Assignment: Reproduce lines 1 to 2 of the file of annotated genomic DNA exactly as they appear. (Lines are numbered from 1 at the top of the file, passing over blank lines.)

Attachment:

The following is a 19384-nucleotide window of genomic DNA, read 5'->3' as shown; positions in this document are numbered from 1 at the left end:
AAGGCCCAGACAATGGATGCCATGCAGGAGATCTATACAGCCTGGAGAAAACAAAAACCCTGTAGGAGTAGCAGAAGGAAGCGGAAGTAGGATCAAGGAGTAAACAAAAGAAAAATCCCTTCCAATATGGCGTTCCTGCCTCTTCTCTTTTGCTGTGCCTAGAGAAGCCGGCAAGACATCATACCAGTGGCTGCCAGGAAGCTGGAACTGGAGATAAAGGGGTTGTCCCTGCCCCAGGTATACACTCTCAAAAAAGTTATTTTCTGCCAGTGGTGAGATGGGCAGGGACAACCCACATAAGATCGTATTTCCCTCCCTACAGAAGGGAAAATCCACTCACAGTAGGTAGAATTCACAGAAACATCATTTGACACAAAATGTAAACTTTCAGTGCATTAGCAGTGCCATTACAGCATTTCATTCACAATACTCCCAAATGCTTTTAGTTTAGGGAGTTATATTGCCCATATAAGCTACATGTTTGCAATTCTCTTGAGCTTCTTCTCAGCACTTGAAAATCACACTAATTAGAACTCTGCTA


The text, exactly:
The following is a 19384-nucleotide window of genomic DNA, read 5'->3' as shown; positions in this document are numbered from 1 at the left end:
AAGGCCCAGACAATGGATGCCATGCAGGAGATCTATACAGCCTGGAGAAAACAAAAACCCTGTAGGAGTAGCAGAAGGAAGCGGAAGTAGGATCAAGGAGTAAACAAAAGAAAAATCCCTTCCAATATGGCGTTCCTGCCTCTTCTCTTTTGCTGTGCCTAGAGAAGCCGGCAAGACATCATACCAGTGGCTGCCAGGAAGCTGGAACTGGAGATAAAGGGGTTGTCCCTGCCCCAGGTATACACTCTCAAAAAAGTTATTTTCTGCCAGTGGTGAGATGGGCAGGGACAACCCACATAAGATCGTATTTCCCTCCCTACAGAAGGGAAAATCCACTCACAGTAGGTAGAATTCACAGAAACATCATTTGACACAAAATGTAAACTTTCAGTGCATTAGCAGTGCCATTACAGCATTTCATTCACAATACTCCCAAATGCTTTTAGTTTAGGGAGTTATATTGCCCATATAAGCTACATGTTTGCAATTCTCTTGAGCTTCTTCTCAGCACTTGAAAATCACACTAATTAGAACTCTGCTA